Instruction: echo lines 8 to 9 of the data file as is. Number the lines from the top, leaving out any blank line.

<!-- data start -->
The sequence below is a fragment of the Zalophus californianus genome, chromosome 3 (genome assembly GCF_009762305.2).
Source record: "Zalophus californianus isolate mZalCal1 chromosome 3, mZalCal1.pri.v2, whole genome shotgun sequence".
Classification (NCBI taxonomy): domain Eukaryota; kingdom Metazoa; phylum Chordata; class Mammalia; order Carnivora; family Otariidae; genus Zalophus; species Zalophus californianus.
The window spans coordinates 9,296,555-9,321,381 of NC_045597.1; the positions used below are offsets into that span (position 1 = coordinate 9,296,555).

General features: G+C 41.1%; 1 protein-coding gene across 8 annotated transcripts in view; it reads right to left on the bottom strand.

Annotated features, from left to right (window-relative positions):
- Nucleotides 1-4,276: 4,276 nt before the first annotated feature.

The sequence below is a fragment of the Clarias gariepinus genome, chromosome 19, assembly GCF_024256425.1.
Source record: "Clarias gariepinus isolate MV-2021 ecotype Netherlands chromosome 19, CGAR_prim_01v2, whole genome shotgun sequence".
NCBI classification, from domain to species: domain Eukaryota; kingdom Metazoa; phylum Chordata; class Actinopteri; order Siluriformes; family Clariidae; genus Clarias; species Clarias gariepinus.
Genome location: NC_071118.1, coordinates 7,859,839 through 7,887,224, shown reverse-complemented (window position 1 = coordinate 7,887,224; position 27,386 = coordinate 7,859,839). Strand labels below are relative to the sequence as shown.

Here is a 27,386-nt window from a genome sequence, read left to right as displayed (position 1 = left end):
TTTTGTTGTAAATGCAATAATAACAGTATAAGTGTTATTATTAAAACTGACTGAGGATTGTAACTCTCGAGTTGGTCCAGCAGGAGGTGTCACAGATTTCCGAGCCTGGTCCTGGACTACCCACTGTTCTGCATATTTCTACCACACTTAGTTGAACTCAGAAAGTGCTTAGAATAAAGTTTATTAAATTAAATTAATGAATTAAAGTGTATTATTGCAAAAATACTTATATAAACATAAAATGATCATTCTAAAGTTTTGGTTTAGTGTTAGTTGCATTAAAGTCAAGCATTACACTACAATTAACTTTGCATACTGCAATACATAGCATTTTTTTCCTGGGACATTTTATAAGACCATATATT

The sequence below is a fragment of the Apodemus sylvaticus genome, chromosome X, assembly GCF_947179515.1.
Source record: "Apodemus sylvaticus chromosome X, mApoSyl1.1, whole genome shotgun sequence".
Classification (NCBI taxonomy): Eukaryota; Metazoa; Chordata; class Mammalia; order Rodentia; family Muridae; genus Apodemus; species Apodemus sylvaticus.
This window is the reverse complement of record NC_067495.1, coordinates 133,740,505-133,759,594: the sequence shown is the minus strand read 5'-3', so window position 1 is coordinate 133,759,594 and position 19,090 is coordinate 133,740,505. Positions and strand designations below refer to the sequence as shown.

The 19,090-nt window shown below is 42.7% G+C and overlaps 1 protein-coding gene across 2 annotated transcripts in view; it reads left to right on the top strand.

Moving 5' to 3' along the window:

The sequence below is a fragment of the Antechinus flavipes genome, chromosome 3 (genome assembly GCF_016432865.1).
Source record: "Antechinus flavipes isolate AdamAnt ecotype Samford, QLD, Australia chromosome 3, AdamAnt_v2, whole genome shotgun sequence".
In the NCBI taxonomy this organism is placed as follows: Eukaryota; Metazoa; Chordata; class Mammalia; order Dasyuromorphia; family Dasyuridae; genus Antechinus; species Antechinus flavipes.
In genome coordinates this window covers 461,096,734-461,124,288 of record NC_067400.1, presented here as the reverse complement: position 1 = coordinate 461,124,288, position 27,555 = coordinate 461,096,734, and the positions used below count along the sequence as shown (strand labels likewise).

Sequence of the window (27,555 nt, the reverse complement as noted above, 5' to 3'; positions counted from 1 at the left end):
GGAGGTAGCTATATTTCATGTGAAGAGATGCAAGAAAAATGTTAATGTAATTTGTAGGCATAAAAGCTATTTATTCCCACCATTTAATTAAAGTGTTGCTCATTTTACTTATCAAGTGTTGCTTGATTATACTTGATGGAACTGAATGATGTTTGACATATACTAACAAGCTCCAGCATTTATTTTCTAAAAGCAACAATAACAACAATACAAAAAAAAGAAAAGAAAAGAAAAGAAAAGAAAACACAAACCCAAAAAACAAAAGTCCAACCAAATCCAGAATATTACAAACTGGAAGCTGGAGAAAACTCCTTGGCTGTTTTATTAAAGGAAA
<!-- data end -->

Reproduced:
The sequence below is a fragment of the Clarias gariepinus genome, chromosome 19, assembly GCF_024256425.1.
Source record: "Clarias gariepinus isolate MV-2021 ecotype Netherlands chromosome 19, CGAR_prim_01v2, whole genome shotgun sequence".